Conclusions

In summary, results of this study support the use of probiotics in treating rotavirus diarrhoea. They would be especially relevant in societies where diarrhoea and malnutrition have high prevalence; decreasing time of diarrhoea, of vomiting and of fever will help diminishing (and/or preventing) malnutrition secondary to acute diarrhoea.

However, studies of adverse reactions also seem related to probiotic dosing, therefore, the appropriate amounts of bacteria should be established for each probiotic when administered in mixtures, such as that they are best inducing the effect and at the same time are safe for the patient.

Competing interests

The authors declare that they have no competing interests.

Authors' contributions

GGA conceived of the study, participated in the design of the study, supervision of the research group, participated in the collection data, performed the statistical analysis and drafted the manuscript. MMB participated in the design of the study and drafted the manuscript. RSM participated in the design of the study and performed the statistical analysis. CTM participated in the supervision of the research group, and participated in the collection data. MAQ participated in the coordination and helped to draft the manuscript. All authors read and approved the final manuscript.

Acknowledgements

This work was funded by the Albina Patino Foundation; an independent, non profit foundation created by Simon I. Patino.

References

  1. Wilhelmi I, Román E, Sánchez-Fauquier A: Viruses causing gastroenteritis.

    Clin Microbiol Infect 2003, 9:247-62. PubMed Abstract | Publisher Full Text OpenURL

  2. Parashar UD, Holman RC, Clarke MJ, Bresee JS, Glass RI: Hospitalizations associated with rotavirus diarrhea in the United States, 1993 through 1995: surveillance based on the new ICD-9-CM rotavirus-specific diagnostic code.

    J Infect Dis 1998, 177(1):13-7. PubMed Abstract | Publisher Full Text OpenURL

  3. de Zoysa I, Feachem RG: Interventions for the control of diarrhoeal diseases among young children: rotavirus and cholera immunization.

    Bull World Health Organ 1985, 63(3):569-83. PubMed Abstract | PubMed Central Full Text OpenURL

  4. Panamerican Health Organization: Epidemiologic surveillance of diarrheal diseases due to rotavirus: Field guide. Washington, D.C.: OPS; 2007.

    (ISBN 92 75 11623 7)

  5. Kane M, Turcios R, Arvay M, García S, Bresee J, Glass J: The Epidemiology of Rotavirus Diarrhea in Latin America Anticipating Rotavirus Vaccine.

    Rev Panam Salud Publica 2004, 16(6):371-377. PubMed Abstract | Publisher Full Text OpenURL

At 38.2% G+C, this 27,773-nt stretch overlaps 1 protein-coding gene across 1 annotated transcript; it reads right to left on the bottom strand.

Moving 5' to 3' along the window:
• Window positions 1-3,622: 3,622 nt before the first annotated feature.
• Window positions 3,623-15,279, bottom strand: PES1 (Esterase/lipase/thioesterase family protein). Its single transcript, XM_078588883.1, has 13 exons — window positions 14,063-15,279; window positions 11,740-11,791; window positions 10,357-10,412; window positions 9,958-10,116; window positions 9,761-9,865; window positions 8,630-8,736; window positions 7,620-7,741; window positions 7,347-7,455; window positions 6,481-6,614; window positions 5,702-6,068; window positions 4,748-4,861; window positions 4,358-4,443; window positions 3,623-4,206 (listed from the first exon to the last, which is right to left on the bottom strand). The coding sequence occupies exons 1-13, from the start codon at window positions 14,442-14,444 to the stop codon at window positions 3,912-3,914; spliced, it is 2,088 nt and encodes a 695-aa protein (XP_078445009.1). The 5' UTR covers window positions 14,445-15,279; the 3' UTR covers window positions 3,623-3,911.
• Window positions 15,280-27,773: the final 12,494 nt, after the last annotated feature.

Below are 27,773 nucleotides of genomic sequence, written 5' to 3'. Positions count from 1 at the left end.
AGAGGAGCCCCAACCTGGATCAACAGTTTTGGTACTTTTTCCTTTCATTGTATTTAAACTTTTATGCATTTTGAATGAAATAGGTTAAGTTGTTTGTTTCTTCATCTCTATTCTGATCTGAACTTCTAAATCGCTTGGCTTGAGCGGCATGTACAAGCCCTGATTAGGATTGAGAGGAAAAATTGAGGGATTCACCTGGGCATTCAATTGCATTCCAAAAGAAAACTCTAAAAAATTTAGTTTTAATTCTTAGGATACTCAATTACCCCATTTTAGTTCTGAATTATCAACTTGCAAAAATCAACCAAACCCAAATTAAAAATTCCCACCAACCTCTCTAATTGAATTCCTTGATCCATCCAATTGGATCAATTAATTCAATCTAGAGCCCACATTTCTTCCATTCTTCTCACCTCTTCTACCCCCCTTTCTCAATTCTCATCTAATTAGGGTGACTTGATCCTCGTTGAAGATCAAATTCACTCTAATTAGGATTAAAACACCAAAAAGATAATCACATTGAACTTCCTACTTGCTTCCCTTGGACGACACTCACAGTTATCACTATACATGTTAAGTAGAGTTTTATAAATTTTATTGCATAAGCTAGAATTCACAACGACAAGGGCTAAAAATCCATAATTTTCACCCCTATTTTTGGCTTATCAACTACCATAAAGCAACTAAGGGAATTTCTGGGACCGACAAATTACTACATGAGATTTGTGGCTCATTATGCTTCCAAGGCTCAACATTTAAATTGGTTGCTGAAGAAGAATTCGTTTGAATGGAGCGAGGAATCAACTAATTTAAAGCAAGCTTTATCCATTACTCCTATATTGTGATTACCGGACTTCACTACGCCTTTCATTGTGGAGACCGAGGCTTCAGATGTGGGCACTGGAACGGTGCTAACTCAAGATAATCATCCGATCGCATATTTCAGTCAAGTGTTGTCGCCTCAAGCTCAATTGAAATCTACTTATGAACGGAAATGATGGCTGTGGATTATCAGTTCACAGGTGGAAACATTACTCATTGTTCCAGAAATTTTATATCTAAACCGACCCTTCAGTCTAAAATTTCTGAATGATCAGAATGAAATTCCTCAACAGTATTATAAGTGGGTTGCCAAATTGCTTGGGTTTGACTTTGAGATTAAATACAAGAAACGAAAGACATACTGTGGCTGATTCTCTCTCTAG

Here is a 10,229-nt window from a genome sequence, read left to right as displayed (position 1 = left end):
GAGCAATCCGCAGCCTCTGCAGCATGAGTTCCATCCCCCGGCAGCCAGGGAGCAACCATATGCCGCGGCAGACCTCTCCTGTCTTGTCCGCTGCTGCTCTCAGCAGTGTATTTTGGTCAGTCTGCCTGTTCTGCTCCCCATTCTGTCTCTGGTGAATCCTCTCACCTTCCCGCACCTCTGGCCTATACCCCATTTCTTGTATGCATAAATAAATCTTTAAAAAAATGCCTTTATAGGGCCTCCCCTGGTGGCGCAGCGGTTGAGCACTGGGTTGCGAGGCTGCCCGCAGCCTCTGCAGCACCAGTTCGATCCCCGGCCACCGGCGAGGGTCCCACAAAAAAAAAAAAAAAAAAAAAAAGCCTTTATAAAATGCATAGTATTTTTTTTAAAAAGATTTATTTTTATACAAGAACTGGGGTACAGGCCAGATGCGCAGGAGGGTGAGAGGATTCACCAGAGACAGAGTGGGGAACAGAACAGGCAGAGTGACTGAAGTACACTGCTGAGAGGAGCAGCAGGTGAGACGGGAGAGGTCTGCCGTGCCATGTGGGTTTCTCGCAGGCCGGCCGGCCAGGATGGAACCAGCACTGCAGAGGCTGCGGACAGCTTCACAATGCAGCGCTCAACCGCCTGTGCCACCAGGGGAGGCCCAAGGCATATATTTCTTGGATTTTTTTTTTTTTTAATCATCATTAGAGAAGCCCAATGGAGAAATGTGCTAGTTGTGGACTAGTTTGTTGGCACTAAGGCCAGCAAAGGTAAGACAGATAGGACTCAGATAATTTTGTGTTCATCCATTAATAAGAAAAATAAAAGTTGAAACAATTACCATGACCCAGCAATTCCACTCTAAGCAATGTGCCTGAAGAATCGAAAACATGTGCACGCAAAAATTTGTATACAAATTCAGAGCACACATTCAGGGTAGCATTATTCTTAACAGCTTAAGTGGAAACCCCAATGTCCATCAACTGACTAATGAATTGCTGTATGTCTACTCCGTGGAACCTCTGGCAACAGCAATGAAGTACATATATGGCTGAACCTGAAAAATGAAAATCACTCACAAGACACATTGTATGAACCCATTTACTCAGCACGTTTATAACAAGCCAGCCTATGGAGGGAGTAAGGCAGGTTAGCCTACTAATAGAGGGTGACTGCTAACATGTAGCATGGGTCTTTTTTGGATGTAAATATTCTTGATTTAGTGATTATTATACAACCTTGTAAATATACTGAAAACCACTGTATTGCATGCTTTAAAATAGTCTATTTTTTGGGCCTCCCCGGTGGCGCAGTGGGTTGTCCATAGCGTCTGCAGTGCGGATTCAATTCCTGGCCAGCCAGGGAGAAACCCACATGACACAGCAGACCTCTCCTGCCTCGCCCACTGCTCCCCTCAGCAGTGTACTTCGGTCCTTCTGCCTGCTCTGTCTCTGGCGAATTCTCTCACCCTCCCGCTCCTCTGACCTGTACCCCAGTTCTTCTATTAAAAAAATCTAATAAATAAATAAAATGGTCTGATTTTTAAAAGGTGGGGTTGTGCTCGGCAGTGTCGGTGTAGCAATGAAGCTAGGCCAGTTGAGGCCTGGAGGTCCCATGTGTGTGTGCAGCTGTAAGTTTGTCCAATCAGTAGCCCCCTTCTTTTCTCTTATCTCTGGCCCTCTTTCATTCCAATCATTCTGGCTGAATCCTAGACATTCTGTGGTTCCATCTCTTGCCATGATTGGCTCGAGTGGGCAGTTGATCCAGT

6. Ministerio de Salud y Deportes - Bolivia: Boletín informativo epidemiológico: Situación epidemiológica del rotavirus.

    Julio 2008., Publicacion No 4

  7. López E, Barrera F, Saavedra J, Cona E, Aguilera G: Rotavirus in the feces of children with acute diarrhea in Cochabamba, Bolivia.

    Rev Chil Pediatr 1989, 60(1):34-5. PubMed Abstract OpenURL

  8. Romero C, Iniguez V, et al.: Enfermedades Diarreicas Agudas Asociadas a Rotavirus.

    Rev Chil Pediatr 2007, 78(5):549-558. Publisher Full Text OpenURL

  9. Samadi AR, Islam R, Huq MI: Replacement of intravenous therapy by oral rehydration solution in a large treatment centre for diarrhoea with dehydration.

    Bull World Health Organization 1998, 76(4):319-324. OpenURL

  10. Koletzko S, Osterrieder S: Acute infectious diarrhea in children.

    Dtsch Arztebl Int 2009, 106(33):539-47.

    11

    PubMed Abstract | PubMed Central Full Text OpenURL

  11. Canani RB, Cirillo P, Terrin G, Cesarano L, Spagnuolo MI, De Vincenzo A, et al.: Probiotics for treatment of acute diarrhoea in children: randomised clinical trial of five different preparations.

    BMJ 2007, 335(7615):340. PubMed Abstract | Publisher Full Text | PubMed Central Full Text OpenURL

  12. Ozuah PO, Avner JR, Stein RE: Oral rehydration, emergency physicians, and practice parameters: a national survey.

    Pediatrics 2002, 109(2):259-61. PubMed Abstract | Publisher Full Text OpenURL

  13. Fontaine O, Gore SM, Pierce NF: Rice-based oral rehydration solution for treating diarrhoea.

    Cochrane Database Syst Rev 2000, CD001264. PubMed Abstract | Publisher Full Text OpenURL

  14. Cucchiara S, Falconieri P, Di Nardo G, Parcelii MA, Dito L, Grandinetti A: New therapeutic approach in the management of intestinal disease: probiotics in intestinal disease in paediatric age.

    Dig Liver Dis 2002, 34(Suppl 2):S44-7. PubMed Abstract | Publisher Full Text OpenURL

  15. Boirivant M, Strober W: The mechanism of action of probiotic.

    Cur Opin Gastroenterol 2007, 23(6):679-92. Publisher Full Text OpenURL